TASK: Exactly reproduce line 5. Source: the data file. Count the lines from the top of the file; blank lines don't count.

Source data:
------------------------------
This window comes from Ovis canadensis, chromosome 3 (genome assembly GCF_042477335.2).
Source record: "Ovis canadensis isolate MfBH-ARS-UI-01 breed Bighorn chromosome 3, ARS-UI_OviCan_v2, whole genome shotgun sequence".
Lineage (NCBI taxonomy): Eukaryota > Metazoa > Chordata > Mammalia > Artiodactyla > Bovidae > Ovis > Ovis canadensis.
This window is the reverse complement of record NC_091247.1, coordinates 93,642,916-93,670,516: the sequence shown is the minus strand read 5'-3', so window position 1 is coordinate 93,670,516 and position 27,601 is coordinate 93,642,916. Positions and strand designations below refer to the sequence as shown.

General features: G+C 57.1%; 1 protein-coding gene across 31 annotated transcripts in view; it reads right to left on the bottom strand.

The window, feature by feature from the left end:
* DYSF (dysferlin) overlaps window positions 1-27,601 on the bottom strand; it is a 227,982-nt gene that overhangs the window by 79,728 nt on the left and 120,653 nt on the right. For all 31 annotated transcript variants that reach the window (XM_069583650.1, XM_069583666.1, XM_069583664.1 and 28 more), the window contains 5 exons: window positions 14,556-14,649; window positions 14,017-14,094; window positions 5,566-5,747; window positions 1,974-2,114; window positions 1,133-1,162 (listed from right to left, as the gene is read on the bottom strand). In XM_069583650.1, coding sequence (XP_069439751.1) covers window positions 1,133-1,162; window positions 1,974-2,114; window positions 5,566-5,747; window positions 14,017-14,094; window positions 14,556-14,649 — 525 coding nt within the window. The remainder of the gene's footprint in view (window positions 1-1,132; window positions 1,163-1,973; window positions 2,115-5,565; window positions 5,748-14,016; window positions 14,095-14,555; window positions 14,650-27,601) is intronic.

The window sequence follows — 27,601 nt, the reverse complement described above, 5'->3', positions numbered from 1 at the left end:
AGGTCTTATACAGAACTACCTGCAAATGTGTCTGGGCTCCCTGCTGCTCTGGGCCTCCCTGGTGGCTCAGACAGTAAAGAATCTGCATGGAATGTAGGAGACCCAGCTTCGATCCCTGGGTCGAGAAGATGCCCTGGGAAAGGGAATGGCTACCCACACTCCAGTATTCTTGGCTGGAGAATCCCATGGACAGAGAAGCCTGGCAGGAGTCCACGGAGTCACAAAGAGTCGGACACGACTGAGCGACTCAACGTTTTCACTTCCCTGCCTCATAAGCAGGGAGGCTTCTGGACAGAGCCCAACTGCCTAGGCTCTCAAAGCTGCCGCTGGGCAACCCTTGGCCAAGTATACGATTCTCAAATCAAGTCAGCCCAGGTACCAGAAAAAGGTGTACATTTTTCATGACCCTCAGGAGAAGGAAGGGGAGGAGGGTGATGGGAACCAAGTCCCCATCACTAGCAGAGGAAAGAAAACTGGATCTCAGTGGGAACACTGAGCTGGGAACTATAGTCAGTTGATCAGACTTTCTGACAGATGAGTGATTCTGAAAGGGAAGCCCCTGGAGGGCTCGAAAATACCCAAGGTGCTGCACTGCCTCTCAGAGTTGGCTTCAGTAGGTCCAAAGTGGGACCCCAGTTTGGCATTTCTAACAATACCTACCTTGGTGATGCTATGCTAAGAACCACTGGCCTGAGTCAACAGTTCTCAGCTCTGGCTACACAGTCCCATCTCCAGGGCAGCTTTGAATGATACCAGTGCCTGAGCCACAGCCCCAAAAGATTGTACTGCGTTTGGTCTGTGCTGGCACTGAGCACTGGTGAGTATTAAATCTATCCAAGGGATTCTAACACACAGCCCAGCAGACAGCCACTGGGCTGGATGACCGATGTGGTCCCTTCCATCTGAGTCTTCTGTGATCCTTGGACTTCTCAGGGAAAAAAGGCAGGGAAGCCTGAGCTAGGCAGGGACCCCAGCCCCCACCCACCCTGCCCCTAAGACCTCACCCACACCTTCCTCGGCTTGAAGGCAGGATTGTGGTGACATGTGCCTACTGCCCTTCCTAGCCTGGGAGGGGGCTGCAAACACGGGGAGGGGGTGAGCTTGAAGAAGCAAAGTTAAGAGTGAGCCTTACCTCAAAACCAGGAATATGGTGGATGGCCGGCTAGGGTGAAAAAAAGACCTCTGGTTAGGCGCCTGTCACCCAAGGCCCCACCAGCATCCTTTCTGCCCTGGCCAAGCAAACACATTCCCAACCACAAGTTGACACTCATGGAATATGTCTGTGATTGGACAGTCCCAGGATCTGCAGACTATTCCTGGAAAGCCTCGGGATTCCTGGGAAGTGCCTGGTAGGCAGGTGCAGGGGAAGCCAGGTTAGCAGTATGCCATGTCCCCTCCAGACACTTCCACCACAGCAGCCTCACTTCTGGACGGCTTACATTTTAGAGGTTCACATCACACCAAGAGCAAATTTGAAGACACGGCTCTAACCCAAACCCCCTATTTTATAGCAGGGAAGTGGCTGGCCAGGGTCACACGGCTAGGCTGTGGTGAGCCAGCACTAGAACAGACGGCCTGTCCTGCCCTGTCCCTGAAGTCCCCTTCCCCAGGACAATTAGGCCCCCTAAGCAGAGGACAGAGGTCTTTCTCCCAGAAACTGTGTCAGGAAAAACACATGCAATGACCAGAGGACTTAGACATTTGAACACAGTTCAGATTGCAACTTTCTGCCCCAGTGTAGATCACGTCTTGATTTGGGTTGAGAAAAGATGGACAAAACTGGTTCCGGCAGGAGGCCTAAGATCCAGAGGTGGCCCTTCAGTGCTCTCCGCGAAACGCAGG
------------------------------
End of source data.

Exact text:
General features: G+C 57.1%; 1 protein-coding gene across 31 annotated transcripts in view; it reads right to left on the bottom strand.